Volvo has signalled its intent to embrace electrification imminently, all models adding voltage to their powertrains from next year. Most will get a 48-volt injection but there will be more plug-ins and a full BEV is due by the end of 2019. Currently, there are three electrified options in the Volvo range for us kiwis, the plug-in versions of the XC90, S90 and this, the XC60.
Like the others it uses a petrol four to power the fronts through an eight-speed auto, with a 65kW/250Nm electric motor driving the rears. Technically there is another motor up front with the starter/generator on the end of the engine, which refires the ICE, recharges the battery and supplies a small electric boost to the T6 powerplant. The 10.4kWh lithium-ion battery pack is housed in the transmission tunnel so there’s no loss of boot capacity. Fully charged, it’s good for a quoted EV range of 43km.
There are three drive modes; Pure for electric drive, Hybrid uses a mix of petrol and EV drive and Power sees the engine in charge, with the motor used as a booster. Plug-ins deliver the promise of big outputs and small emissions; in the T8’s case there is 311kW and 680Nm with consumption quoted at 2.1L/100km. They are however lumped with excesses of weight and price, the T8 being 180kg heavier than the equivalent T6 and with a base price of $117,900, it carries a $20k premium.
Those extra dollars deliver its EV operation. You get an indicated 40km EV range on a charged battery and this translates to between 25 and 35kms worth of actual electric travel. It all depends on where and how you drive, the best range achieved in traffic while flat terrain certainly helps. Set to Pure, the tacho morphs into an energy gauge helping you monitor your throttle use to keep within the EV operational zone and away from triggering the ICE power into action. You can happily commute about in EV mode and hit the motorway even. The EV acceleration isn’t exactly electrifying however; go for a gap and by the time you’ve reached 40 per cent throttle, the four pot will fire to ensure you have enough go to make it happen. Gas it from a standstill and the XC60 T8 feels rapid as both power units deliver maximum thrust.
Once the battery is depleted you still have the Hybrid mode with the engine doing most of the work but with odd bouts of EV drive on a steady cruise, or in slow traffic crawling as well as extended idle/stop operation. You’ll have no chance of replicating the 2.1L/100km claim unless you plug in often and always. This ensures you can make the most of the EV mode that you’ve paid the premium for. In Hybrid mode, you’re looking at an average in the eights. The small battery pack will be cooked in around four to five hours on a 10A plug while Volvo says it’ll be done in three using a 16A outlet.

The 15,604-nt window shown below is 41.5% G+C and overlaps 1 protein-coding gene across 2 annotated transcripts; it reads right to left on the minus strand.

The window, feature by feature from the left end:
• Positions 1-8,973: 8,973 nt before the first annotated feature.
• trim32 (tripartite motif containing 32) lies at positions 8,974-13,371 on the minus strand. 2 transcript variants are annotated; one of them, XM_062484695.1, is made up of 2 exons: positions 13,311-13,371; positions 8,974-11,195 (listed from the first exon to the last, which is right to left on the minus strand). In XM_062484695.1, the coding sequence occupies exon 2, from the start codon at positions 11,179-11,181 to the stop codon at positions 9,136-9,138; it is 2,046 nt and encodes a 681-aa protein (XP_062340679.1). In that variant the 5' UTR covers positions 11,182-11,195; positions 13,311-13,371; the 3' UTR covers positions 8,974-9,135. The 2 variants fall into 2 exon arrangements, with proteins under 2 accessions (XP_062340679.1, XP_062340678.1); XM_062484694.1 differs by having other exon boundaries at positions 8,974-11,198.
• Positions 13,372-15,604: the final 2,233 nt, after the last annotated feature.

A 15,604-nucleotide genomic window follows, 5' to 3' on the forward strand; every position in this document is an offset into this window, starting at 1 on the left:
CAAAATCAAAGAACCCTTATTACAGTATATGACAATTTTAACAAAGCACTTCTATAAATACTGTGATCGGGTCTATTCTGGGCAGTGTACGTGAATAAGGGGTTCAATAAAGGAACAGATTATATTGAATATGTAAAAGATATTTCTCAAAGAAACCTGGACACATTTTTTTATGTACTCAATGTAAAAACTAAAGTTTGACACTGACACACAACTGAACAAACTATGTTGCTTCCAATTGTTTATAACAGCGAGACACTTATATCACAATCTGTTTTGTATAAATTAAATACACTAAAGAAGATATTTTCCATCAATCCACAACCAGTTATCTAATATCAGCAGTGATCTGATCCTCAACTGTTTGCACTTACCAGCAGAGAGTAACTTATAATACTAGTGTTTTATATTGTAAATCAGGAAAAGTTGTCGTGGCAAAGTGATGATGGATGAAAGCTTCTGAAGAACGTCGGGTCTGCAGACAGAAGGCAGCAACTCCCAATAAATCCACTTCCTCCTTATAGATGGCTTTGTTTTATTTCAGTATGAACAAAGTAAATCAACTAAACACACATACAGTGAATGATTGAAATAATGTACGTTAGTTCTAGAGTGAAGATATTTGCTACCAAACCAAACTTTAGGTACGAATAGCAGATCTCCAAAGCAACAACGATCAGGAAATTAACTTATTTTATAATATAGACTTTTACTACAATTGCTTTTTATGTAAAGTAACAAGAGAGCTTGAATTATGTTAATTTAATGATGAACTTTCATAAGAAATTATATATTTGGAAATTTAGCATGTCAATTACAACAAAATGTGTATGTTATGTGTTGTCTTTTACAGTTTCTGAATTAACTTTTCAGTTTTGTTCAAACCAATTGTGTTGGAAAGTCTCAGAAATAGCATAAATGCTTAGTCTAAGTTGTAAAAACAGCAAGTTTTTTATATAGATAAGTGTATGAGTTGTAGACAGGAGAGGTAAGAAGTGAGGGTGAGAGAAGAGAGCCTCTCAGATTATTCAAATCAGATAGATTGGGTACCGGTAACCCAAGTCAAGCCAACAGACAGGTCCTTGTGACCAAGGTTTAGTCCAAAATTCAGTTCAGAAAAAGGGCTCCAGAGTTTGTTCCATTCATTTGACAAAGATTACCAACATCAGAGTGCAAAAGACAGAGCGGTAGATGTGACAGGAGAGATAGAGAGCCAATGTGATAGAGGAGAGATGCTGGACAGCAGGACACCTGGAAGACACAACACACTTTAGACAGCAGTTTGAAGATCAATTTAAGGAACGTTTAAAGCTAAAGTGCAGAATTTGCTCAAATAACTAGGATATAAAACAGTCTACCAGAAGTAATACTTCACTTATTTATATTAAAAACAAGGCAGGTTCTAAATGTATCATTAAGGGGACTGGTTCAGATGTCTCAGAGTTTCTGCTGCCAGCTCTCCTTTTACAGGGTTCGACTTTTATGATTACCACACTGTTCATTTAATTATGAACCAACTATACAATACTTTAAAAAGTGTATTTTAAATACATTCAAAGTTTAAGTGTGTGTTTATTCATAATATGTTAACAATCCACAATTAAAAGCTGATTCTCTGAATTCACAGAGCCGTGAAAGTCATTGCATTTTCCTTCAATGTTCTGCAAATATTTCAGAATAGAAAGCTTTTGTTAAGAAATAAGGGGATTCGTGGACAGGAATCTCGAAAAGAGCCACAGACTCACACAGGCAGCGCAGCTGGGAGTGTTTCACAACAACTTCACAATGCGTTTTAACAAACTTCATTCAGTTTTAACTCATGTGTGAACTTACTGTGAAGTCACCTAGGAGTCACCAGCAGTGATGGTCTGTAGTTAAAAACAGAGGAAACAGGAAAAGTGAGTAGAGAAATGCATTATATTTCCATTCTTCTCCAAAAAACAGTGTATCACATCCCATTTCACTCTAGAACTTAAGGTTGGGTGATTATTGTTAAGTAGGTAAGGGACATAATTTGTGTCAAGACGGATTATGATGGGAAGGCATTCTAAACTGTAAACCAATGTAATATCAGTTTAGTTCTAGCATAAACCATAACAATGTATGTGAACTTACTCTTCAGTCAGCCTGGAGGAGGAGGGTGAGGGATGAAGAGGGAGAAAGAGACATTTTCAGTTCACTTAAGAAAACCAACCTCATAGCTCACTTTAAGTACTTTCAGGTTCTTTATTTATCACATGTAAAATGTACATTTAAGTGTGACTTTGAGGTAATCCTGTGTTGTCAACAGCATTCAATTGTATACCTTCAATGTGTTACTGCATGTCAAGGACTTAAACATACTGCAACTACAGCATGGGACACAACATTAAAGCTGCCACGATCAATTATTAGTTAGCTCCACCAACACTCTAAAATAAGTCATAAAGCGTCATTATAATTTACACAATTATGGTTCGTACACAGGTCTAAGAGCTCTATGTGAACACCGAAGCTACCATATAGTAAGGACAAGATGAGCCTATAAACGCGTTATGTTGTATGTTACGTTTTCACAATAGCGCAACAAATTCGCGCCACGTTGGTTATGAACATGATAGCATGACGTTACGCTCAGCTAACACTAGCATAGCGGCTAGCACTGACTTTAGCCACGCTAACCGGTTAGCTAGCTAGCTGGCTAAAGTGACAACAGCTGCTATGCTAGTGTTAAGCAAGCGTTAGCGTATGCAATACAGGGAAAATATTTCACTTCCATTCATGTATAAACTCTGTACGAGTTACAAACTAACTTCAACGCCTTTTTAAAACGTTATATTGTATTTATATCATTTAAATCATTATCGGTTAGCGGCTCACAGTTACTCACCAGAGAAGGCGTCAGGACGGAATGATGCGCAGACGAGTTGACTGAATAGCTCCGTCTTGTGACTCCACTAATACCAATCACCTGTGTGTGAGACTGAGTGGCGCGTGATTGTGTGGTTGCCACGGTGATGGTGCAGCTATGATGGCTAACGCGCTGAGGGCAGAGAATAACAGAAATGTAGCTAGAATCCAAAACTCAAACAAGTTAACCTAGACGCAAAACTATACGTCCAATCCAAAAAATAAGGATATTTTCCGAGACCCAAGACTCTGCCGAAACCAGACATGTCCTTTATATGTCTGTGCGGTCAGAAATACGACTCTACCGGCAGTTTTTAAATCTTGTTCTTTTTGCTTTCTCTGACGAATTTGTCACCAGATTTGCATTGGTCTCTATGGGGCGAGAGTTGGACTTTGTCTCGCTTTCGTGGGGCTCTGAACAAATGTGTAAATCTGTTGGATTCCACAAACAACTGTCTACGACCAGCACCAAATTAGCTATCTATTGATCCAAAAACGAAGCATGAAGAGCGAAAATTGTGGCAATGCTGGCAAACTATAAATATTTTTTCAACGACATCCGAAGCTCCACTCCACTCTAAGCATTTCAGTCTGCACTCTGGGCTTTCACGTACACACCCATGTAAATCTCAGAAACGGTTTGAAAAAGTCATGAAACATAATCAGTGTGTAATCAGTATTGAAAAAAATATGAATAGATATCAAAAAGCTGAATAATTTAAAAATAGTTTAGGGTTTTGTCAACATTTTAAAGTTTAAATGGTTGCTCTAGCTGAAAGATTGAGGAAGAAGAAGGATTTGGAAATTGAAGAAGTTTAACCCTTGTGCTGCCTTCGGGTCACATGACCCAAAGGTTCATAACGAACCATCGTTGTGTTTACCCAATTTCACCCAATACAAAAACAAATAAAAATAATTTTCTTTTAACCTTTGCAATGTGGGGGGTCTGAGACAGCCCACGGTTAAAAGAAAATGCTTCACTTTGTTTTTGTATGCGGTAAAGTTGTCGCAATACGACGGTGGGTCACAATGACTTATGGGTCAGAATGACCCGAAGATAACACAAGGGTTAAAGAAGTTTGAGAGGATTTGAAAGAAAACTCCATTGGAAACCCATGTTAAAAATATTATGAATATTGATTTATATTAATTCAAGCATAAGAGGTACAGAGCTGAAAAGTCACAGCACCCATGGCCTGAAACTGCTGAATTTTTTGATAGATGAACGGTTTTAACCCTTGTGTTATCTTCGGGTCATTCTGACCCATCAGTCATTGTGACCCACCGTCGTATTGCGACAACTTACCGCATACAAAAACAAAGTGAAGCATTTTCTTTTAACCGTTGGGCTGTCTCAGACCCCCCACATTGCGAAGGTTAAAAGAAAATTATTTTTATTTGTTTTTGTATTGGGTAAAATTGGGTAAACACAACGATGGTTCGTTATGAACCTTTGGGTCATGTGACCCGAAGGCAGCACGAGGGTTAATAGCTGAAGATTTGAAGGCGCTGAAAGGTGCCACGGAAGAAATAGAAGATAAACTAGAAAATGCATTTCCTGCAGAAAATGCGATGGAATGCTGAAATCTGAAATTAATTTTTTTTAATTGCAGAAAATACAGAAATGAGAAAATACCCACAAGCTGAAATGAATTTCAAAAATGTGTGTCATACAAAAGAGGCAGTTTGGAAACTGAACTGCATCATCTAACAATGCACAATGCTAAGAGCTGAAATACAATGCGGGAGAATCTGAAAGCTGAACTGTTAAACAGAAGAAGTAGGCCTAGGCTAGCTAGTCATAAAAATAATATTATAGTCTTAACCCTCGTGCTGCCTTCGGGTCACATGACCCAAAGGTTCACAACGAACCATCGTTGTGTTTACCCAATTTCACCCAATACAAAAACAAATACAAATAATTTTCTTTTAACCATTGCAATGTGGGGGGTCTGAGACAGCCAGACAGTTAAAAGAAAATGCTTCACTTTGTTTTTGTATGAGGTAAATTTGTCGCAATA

While it’s the most powerful XC60 in the range, and the quickest to 100, it’s not the sportiest choice. It delivers good drive out of the bends thanks to the motor’s torque assistance but it doesn’t really feel like a 300kW performance SUV as the electric influence quickly diminishes as speeds rise. And that weight is always a factor. We simply liked the T6 R-Design better in this regard. But if it’s quick and comfortable you want, this will do nicely.
In the sporty Power mode, the optional air springs keep ride decorum front of mind yet can still manage the considerable mass they are charged with containing. The T8 is quiet, the engine well muffled and the auto slips its way through the cogs sneakily. Like most Volvos the steering is tuned towards refinement and ease of use rather than ultimate connection and that’s fine here, though the brakes need some work as they are too snatchy, no matter what speed you’re travelling.
Befitting a Volvo range topper, it’s crammed with every crash avoiding system one can imagine. It has a competitive specification too, though there are still a few options to consider, pushing the price higher. But otherwise you get all the usual XC60 goodness with an expertly crafted cabin, and this hybrid can tow up to 2100kg.
Modern hybrids are never cheap, and you won’t recoup the cost via reduced fuel bills. You might however impress tech savvy colleagues, and there’s a tinge of green thanks to its EV abilities. The XC60 is a great package, but the T8 wouldn’t be our first choice; rather a nice T6 or even a T5 thanks.
|Model||Volvo XC60 T-8 R-Design||Price||$126,440|
|Engine||1969cc, IL4, 246kW/440Nm||Drivetrain||8-speed auto, e-AWD|
|Fuel Use||2.1L/100km||C02 Output||49g/km|